Chinese companies often face similar pressure from Kyrgyz criminals and locals engaging in unsanctioned and violent protests. Indeed, in October 2012, about 450 villagers threatened to destroy the offices of the Chinese company Zijin Mining Group in the village of Orlovka in Kyrgyzstan’s northern Chui province. Approximately 250 Chinese workers were reportedly evacuated and Zijin Mining Group’s Orlovka operations were suspended indefinitely. Earlier, in August 2011, some 300 locals beat up three Chinese miners at the Chinese-operated Solton-Sary gold mine in Naryn Province in northern Kyrgyzstan. Locals demanded the privatization of the gold mine to domestic companies (see EDM, November 7, 2012).

After the violent incident in Orlovka, the head of the Chinese Chamber of Commerce in Kyrgyzstan, Li Deming, wrote in the English-language Global Times (linked to the Chinese Communist Party’s People’s Daily) that doing business in Kyrgyzstan is “not easy.” According to Li, “If the Kyrgyz government doesn’t [sic] fix its own problems, we can foresee more undesirable results from foreign resources projects” (Global Times, October 28, 2012).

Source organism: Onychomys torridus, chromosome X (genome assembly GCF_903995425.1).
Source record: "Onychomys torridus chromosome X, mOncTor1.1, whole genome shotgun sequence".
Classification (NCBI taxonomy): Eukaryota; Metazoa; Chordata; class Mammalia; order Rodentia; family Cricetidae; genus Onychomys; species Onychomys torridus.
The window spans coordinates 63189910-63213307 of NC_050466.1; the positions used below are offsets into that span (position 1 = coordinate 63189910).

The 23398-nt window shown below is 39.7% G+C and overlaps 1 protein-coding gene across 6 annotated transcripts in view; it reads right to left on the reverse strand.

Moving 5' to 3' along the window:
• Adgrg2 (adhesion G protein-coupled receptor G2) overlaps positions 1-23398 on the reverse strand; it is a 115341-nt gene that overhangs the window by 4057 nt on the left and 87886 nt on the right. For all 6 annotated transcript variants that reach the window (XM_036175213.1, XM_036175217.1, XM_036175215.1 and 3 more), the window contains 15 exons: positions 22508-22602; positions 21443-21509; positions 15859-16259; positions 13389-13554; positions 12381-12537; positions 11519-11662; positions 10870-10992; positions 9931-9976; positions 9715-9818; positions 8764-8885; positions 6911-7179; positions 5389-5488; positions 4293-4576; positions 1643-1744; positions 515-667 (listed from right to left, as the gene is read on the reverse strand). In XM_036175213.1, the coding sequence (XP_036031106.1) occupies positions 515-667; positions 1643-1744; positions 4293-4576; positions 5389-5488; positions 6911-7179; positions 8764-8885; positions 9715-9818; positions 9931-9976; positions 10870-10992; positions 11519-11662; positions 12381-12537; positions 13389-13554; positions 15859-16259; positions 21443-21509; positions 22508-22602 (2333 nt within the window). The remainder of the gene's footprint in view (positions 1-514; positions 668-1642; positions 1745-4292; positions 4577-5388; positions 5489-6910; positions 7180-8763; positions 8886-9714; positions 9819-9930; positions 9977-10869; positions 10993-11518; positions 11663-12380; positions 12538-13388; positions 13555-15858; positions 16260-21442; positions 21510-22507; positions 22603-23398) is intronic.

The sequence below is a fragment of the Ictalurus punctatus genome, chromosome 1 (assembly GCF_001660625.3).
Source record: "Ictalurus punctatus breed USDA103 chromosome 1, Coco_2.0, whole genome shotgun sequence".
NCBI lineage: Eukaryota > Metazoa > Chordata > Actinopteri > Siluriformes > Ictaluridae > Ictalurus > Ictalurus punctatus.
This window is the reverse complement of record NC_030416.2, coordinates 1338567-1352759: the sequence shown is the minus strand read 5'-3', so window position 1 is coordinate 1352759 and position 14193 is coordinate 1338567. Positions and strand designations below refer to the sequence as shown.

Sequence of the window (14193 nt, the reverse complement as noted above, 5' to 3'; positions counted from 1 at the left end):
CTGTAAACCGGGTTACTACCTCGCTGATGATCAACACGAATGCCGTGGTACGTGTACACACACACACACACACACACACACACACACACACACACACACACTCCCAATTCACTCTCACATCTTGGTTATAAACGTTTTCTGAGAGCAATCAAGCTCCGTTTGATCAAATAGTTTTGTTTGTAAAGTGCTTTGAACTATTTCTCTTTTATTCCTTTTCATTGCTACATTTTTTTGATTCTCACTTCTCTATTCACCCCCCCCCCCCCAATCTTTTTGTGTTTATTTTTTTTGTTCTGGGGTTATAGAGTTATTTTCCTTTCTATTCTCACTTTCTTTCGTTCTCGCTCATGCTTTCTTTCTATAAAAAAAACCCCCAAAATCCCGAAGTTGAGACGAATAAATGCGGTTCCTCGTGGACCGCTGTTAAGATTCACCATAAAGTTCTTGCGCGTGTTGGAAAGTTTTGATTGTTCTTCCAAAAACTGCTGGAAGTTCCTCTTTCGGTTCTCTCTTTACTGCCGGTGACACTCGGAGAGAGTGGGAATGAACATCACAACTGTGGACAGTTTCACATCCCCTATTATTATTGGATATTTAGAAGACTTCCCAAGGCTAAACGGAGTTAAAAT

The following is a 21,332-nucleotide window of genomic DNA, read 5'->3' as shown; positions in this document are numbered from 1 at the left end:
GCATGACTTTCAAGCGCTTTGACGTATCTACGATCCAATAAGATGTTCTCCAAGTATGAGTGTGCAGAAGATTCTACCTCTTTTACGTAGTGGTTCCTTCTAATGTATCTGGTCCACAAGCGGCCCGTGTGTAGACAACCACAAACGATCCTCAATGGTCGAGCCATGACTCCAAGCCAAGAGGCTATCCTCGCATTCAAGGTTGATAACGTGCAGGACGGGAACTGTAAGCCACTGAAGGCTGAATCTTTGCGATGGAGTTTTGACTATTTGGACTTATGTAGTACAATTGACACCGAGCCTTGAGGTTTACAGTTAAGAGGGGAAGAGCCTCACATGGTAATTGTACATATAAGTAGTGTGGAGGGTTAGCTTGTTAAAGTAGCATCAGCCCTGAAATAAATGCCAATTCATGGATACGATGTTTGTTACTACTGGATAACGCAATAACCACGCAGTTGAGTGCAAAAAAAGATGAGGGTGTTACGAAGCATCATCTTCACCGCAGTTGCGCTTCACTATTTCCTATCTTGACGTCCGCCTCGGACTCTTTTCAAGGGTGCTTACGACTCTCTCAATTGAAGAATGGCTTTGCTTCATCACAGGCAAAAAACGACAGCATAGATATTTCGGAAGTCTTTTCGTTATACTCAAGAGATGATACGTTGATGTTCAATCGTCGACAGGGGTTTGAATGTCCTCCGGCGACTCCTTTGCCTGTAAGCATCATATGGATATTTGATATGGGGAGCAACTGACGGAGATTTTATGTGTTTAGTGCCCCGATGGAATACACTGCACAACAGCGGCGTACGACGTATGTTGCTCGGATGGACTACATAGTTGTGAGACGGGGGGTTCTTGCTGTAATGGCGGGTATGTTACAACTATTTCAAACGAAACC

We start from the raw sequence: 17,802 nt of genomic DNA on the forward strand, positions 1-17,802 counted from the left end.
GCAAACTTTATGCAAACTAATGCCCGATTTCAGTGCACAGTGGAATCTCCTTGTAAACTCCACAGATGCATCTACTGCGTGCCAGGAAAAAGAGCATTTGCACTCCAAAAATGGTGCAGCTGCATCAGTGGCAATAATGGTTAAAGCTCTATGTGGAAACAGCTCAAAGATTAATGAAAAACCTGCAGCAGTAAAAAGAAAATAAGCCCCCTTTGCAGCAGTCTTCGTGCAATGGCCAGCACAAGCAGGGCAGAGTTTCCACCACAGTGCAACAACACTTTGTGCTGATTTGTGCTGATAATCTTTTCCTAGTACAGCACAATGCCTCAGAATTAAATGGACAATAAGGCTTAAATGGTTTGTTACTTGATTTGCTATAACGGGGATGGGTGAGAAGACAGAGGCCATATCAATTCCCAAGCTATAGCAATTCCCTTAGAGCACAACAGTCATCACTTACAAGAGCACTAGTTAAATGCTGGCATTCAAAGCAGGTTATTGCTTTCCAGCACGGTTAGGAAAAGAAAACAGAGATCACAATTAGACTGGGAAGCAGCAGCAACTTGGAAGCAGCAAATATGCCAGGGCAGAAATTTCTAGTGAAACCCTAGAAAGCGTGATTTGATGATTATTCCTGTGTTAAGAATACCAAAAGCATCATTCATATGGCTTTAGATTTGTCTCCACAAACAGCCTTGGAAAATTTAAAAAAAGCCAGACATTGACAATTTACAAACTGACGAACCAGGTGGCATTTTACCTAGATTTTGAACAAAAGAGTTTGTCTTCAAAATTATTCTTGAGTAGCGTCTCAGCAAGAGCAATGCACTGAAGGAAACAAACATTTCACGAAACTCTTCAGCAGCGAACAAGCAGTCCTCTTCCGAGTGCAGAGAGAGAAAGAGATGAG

Beijing clearly does not perceive Kyrgyzstan’s business investment climate to have improved over the past year. According to the People’s Daily (September 12), a book titled “The Report on the Development of Central Asia” was presented in Beijing on September 11, at the same time as Xi was visiting Bishkek. According to this book, which the People’s Daily stressed represents the official position of the Chinese authorities, the situation in most of Central Asia is stable and the conditions for business development are favorable. However, the book argues, the same cannot be said of the political and business climate in Kyrgyzstan. So far the troubling economic situation in the Kyrgyz Republic, as perceived by Beijing, has not completely prevented Chinese companies from doing business there. Chinese direct investment, while anemic, continues. Meanwhile, small traders have proliferated along the border between the two countries for years (see EDM, November 7). However, should Chinese opinion significantly worsen in the near term, resulting in all Chinese activities in the country ceasing, Kyrgyzstan may be left with no other economic alternatives to the Russian-led Customs Union or Eurasian Union.